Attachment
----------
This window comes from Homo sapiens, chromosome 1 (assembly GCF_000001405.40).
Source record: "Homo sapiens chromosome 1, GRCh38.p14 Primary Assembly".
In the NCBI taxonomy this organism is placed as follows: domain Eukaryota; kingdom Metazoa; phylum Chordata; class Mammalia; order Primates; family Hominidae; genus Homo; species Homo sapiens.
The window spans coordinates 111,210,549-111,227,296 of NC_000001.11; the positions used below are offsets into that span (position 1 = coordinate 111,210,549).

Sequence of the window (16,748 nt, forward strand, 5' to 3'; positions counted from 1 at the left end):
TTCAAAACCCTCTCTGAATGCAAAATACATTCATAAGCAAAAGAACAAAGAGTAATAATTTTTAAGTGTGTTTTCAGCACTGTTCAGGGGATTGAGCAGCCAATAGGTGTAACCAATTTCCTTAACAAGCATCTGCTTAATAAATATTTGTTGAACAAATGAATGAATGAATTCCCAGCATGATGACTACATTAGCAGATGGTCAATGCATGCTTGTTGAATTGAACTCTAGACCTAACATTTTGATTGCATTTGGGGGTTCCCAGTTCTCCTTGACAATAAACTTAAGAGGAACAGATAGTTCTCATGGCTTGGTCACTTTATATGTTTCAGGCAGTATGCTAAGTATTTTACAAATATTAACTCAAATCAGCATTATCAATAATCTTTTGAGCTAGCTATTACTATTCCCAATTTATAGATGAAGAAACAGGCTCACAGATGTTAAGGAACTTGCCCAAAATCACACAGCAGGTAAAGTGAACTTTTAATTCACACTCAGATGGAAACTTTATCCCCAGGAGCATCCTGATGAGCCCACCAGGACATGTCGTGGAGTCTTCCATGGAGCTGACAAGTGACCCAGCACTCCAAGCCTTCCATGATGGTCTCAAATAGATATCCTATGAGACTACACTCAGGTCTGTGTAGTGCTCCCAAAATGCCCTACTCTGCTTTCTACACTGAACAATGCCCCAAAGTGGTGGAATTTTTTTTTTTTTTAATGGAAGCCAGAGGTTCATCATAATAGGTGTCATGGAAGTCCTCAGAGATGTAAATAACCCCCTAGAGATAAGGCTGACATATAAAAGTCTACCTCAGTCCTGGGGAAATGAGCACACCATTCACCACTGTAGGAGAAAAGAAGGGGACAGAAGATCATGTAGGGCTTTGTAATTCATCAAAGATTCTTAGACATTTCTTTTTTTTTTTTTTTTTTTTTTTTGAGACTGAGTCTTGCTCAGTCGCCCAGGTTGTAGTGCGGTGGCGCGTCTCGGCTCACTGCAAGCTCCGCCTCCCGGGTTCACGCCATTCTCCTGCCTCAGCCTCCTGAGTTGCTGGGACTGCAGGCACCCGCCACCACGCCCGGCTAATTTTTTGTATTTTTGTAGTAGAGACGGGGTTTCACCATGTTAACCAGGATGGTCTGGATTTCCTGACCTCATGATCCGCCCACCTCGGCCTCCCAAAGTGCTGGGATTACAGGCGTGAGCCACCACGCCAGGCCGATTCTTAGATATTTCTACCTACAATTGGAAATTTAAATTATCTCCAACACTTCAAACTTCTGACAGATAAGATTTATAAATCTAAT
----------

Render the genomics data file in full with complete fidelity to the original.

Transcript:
This window comes from Homo sapiens, chromosome 1 (assembly GCF_000001405.40).
Source record: "Homo sapiens chromosome 1, GRCh38.p14 Primary Assembly".
In the NCBI taxonomy this organism is placed as follows: domain Eukaryota; kingdom Metazoa; phylum Chordata; class Mammalia; order Primates; family Hominidae; genus Homo; species Homo sapiens.
The window spans coordinates 111,210,549-111,227,296 of NC_000001.11; the positions used below are offsets into that span (position 1 = coordinate 111,210,549).

Sequence of the window (16,748 nt, forward strand, 5' to 3'; positions counted from 1 at the left end):
TTCAAAACCCTCTCTGAATGCAAAATACATTCATAAGCAAAAGAACAAAGAGTAATAATTTTTAAGTGTGTTTTCAGCACTGTTCAGGGGATTGAGCAGCCAATAGGTGTAACCAATTTCCTTAACAAGCATCTGCTTAATAAATATTTGTTGAACAAATGAATGAATGAATTCCCAGCATGATGACTACATTAGCAGATGGTCAATGCATGCTTGTTGAATTGAACTCTAGACCTAACATTTTGATTGCATTTGGGGGTTCCCAGTTCTCCTTGACAATAAACTTAAGAGGAACAGATAGTTCTCATGGCTTGGTCACTTTATATGTTTCAGGCAGTATGCTAAGTATTTTACAAATATTAACTCAAATCAGCATTATCAATAATCTTTTGAGCTAGCTATTACTATTCCCAATTTATAGATGAAGAAACAGGCTCACAGATGTTAAGGAACTTGCCCAAAATCACACAGCAGGTAAAGTGAACTTTTAATTCACACTCAGATGGAAACTTTATCCCCAGGAGCATCCTGATGAGCCCACCAGGACATGTCGTGGAGTCTTCCATGGAGCTGACAAGTGACCCAGCACTCCAAGCCTTCCATGATGGTCTCAAATAGATATCCTATGAGACTACACTCAGGTCTGTGTAGTGCTCCCAAAATGCCCTACTCTGCTTTCTACACTGAACAATGCCCCAAAGTGGTGGAATTTTTTTTTTTTTTAATGGAAGCCAGAGGTTCATCATAATAGGTGTCATGGAAGTCCTCAGAGATGTAAATAACCCCCTAGAGATAAGGCTGACATATAAAAGTCTACCTCAGTCCTGGGGAAATGAGCACACCATTCACCACTGTAGGAGAAAAGAAGGGGACAGAAGATCATGTAGGGCTTTGTAATTCATCAAAGATTCTTAGACATTTCTTTTTTTTTTTTTTTTTTTTTTTTGAGACTGAGTCTTGCTCAGTCGCCCAGGTTGTAGTGCGGTGGCGCGTCTCGGCTCACTGCAAGCTCCGCCTCCCGGGTTCACGCCATTCTCCTGCCTCAGCCTCCTGAGTTGCTGGGACTGCAGGCACCCGCCACCACGCCCGGCTAATTTTTTGTATTTTTGTAGTAGAGACGGGGTTTCACCATGTTAACCAGGATGGTCTGGATTTCCTGACCTCATGATCCGCCCACCTCGGCCTCCCAAAGTGCTGGGATTACAGGCGTGAGCCACCACGCCAGGCCGATTCTTAGATATTTCTACCTACAATTGGAAATTTAAATTATCTCCAACACTTCAAACTTCTGACAGATAAGATTTATAAATCTAAT